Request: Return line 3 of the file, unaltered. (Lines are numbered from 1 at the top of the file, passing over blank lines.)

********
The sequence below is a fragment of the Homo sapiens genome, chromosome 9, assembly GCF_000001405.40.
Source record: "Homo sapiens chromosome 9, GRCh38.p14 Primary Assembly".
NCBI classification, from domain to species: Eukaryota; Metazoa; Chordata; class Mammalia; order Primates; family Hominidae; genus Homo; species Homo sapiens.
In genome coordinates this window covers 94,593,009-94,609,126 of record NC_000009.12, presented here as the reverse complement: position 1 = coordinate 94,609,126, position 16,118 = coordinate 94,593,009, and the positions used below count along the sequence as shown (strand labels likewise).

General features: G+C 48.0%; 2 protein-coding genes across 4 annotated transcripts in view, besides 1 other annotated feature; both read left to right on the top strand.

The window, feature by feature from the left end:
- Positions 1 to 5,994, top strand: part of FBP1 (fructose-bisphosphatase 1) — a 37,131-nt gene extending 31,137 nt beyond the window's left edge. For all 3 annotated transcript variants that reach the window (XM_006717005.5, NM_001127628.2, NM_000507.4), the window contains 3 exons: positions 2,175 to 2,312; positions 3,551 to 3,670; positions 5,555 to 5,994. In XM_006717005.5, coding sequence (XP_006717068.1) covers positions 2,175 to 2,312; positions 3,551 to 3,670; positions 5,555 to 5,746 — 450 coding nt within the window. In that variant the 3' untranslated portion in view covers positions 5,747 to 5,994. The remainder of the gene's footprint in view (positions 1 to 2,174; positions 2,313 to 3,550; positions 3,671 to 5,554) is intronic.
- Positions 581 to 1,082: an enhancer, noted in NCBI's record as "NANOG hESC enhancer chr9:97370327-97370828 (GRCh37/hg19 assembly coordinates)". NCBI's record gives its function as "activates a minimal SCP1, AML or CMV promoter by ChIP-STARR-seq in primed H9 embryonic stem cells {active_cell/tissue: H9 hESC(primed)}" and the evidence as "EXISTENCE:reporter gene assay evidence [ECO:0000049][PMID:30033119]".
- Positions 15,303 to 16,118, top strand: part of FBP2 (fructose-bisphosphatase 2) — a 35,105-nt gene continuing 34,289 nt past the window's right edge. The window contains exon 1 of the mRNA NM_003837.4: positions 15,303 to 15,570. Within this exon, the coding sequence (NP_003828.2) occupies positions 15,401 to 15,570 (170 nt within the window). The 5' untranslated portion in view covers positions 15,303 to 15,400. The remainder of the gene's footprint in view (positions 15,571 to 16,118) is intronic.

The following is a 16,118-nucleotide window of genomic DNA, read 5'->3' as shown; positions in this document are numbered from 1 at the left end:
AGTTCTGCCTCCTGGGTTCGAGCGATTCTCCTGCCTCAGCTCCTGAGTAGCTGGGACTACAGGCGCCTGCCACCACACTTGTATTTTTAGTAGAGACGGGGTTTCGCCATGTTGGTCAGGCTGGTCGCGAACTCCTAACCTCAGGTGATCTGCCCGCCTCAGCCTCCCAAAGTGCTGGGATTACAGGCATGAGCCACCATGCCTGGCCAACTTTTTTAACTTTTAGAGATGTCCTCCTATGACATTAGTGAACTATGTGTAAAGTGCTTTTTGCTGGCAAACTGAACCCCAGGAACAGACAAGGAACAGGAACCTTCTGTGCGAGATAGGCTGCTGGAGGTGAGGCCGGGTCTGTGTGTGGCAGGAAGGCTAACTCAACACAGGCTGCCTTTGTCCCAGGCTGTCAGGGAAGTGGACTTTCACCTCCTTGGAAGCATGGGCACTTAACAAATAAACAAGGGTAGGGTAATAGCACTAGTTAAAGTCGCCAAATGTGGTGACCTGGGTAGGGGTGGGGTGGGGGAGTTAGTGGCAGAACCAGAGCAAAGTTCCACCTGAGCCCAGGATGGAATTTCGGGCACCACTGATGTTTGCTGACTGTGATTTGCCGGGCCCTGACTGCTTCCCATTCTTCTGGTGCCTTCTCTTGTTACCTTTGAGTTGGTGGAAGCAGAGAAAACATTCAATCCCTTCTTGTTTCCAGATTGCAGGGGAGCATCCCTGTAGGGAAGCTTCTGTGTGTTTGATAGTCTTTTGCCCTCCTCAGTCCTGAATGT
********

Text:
NCBI classification, from domain to species: Eukaryota; Metazoa; Chordata; class Mammalia; order Primates; family Hominidae; genus Homo; species Homo sapiens.